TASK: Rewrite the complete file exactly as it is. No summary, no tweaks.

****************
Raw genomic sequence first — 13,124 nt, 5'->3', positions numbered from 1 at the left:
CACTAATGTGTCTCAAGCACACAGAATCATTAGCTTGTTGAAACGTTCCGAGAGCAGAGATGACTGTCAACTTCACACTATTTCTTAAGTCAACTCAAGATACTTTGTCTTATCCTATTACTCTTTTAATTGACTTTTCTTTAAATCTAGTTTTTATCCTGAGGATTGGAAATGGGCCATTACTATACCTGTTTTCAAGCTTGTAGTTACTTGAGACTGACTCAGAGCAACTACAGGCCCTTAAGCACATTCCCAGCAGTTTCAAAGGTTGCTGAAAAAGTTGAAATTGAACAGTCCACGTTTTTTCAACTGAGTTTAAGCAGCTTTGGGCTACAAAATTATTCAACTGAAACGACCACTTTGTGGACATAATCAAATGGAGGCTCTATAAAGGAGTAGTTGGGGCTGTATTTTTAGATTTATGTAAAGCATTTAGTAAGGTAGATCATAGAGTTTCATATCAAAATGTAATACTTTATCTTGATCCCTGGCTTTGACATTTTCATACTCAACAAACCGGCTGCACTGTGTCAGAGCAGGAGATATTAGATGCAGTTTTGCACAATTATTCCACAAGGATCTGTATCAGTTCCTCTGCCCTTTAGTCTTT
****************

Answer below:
Raw genomic sequence first — 13,124 nt, 5'->3', positions numbered from 1 at the left:
CACTAATGTGTCTCAAGCACACAGAATCATTAGCTTGTTGAAACGTTCCGAGAGCAGAGATGACTGTCAACTTCACACTATTTCTTAAGTCAACTCAAGATACTTTGTCTTATCCTATTACTCTTTTAATTGACTTTTCTTTAAATCTAGTTTTTATCCTGAGGATTGGAAATGGGCCATTACTATACCTGTTTTCAAGCTTGTAGTTACTTGAGACTGACTCAGAGCAACTACAGGCCCTTAAGCACATTCCCAGCAGTTTCAAAGGTTGCTGAAAAAGTTGAAATTGAACAGTCCACGTTTTTTCAACTGAGTTTAAGCAGCTTTGGGCTACAAAATTATTCAACTGAAACGACCACTTTGTGGACATAATCAAATGGAGGCTCTATAAAGGAGTAGTTGGGGCTGTATTTTTAGATTTATGTAAAGCATTTAGTAAGGTAGATCATAGAGTTTCATATCAAAATGTAATACTTTATCTTGATCCCTGGCTTTGACATTTTCATACTCAACAAACCGGCTGCACTGTGTCAGAGCAGGAGATATTAGATGCAGTTTTGCACAATTATTCCACAAGGATCTGTATCAGTTCCTCTGCCCTTTAGTCTTT